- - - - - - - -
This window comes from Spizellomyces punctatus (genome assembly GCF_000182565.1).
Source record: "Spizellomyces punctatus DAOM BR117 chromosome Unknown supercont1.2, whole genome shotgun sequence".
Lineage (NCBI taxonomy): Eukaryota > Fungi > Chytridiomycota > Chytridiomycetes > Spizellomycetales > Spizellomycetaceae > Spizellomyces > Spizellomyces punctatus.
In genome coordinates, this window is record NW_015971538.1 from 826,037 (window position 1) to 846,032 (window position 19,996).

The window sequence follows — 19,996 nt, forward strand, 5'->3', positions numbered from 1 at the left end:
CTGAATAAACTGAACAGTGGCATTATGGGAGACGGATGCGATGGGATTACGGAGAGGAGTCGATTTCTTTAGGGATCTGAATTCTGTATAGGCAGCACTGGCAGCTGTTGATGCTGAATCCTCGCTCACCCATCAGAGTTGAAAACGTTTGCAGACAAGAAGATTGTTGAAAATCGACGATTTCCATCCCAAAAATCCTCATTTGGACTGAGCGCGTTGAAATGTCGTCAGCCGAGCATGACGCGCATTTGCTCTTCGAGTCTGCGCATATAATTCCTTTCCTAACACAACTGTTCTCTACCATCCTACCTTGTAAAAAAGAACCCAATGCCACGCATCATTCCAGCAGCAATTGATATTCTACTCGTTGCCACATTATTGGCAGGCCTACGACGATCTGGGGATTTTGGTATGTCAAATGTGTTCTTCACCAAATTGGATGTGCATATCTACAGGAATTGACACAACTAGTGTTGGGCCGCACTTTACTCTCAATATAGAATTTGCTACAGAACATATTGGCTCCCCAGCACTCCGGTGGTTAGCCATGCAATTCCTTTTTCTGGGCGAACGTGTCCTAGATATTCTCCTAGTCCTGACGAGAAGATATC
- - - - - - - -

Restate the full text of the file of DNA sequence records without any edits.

This window comes from Spizellomyces punctatus (genome assembly GCF_000182565.1).
Source record: "Spizellomyces punctatus DAOM BR117 chromosome Unknown supercont1.2, whole genome shotgun sequence".
Lineage (NCBI taxonomy): Eukaryota > Fungi > Chytridiomycota > Chytridiomycetes > Spizellomycetales > Spizellomycetaceae > Spizellomyces > Spizellomyces punctatus.
In genome coordinates, this window is record NW_015971538.1 from 826,037 (window position 1) to 846,032 (window position 19,996).

The window sequence follows — 19,996 nt, forward strand, 5'->3', positions numbered from 1 at the left end:
CTGAATAAACTGAACAGTGGCATTATGGGAGACGGATGCGATGGGATTACGGAGAGGAGTCGATTTCTTTAGGGATCTGAATTCTGTATAGGCAGCACTGGCAGCTGTTGATGCTGAATCCTCGCTCACCCATCAGAGTTGAAAACGTTTGCAGACAAGAAGATTGTTGAAAATCGACGATTTCCATCCCAAAAATCCTCATTTGGACTGAGCGCGTTGAAATGTCGTCAGCCGAGCATGACGCGCATTTGCTCTTCGAGTCTGCGCATATAATTCCTTTCCTAACACAACTGTTCTCTACCATCCTACCTTGTAAAAAAGAACCCAATGCCACGCATCATTCCAGCAGCAATTGATATTCTACTCGTTGCCACATTATTGGCAGGCCTACGACGATCTGGGGATTTTGGTATGTCAAATGTGTTCTTCACCAAATTGGATGTGCATATCTACAGGAATTGACACAACTAGTGTTGGGCCGCACTTTACTCTCAATATAGAATTTGCTACAGAACATATTGGCTCCCCAGCACTCCGGTGGTTAGCCATGCAATTCCTTTTTCTGGGCGAACGTGTCCTAGATATTCTCCTAGTCCTGACGAGAAGATATC